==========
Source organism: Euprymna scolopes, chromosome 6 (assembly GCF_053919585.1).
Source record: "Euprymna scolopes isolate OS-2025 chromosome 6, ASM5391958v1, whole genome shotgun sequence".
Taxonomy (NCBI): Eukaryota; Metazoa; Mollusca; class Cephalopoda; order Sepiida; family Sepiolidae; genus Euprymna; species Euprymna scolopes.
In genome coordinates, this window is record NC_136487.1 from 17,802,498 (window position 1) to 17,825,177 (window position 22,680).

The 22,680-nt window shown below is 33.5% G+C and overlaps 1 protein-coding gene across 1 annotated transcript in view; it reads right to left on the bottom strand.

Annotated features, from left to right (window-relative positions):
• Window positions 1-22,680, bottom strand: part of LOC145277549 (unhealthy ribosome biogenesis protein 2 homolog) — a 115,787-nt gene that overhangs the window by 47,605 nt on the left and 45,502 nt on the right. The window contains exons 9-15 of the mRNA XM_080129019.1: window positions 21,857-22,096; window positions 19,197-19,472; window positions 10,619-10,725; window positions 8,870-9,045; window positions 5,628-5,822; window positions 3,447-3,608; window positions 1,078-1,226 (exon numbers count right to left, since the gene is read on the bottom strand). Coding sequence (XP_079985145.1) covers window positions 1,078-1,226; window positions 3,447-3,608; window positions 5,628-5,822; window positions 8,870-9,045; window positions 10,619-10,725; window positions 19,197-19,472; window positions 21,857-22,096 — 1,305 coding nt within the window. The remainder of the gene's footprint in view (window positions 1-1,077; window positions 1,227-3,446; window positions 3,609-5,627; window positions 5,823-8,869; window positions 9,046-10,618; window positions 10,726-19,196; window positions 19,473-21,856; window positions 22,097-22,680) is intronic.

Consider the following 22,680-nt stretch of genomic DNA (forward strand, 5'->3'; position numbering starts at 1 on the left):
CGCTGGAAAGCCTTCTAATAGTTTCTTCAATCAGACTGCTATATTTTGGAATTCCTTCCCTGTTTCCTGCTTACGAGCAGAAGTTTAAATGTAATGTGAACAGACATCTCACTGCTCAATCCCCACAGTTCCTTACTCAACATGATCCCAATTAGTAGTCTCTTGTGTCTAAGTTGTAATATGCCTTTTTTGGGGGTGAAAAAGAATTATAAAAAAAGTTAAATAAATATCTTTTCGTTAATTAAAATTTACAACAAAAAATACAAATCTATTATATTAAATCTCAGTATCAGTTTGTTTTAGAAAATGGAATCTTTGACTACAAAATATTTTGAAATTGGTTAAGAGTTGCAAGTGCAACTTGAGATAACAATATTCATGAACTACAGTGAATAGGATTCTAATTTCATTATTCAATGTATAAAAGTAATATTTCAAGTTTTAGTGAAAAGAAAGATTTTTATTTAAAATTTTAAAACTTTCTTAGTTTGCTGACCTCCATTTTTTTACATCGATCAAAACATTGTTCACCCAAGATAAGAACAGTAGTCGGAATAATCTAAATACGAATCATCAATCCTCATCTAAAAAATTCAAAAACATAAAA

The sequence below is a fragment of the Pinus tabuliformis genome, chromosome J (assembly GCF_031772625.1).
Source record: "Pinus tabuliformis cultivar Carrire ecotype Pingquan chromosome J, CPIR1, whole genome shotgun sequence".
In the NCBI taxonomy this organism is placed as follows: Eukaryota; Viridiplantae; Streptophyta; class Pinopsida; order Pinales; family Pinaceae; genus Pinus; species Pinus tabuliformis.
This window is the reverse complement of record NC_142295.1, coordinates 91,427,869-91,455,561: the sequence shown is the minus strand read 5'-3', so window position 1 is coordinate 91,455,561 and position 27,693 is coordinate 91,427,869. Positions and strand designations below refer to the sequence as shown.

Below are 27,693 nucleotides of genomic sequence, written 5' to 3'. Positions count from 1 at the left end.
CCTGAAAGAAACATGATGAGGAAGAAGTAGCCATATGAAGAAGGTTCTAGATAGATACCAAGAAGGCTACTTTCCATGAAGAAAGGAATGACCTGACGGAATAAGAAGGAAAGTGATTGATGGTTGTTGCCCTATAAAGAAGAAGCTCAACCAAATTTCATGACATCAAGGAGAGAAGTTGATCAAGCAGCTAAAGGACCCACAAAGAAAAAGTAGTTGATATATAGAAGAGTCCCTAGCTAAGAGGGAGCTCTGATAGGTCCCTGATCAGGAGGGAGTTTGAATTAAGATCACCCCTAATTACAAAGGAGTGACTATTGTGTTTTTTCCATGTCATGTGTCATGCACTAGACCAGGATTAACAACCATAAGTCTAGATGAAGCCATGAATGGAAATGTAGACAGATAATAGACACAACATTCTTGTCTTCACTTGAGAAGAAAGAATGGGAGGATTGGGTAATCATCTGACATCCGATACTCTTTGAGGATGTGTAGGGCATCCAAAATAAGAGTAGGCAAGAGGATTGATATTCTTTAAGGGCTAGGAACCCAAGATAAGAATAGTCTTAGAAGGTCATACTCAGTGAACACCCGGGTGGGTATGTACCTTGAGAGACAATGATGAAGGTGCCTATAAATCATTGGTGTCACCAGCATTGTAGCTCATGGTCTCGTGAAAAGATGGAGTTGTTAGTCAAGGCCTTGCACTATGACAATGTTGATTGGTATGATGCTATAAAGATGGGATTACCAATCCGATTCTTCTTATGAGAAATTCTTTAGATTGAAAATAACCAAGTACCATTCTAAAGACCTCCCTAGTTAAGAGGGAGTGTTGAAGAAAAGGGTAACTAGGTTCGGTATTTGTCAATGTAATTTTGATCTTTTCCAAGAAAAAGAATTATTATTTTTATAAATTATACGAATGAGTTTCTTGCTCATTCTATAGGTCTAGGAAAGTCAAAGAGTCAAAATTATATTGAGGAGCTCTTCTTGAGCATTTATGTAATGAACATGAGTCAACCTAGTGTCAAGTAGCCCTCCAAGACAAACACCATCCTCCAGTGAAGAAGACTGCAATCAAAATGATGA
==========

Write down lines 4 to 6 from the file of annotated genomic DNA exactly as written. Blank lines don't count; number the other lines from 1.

In genome coordinates, this window is record NC_136487.1 from 17,802,498 (window position 1) to 17,825,177 (window position 22,680).

The 22,680-nt window shown below is 33.5% G+C and overlaps 1 protein-coding gene across 1 annotated transcript in view; it reads right to left on the bottom strand.

Annotated features, from left to right (window-relative positions):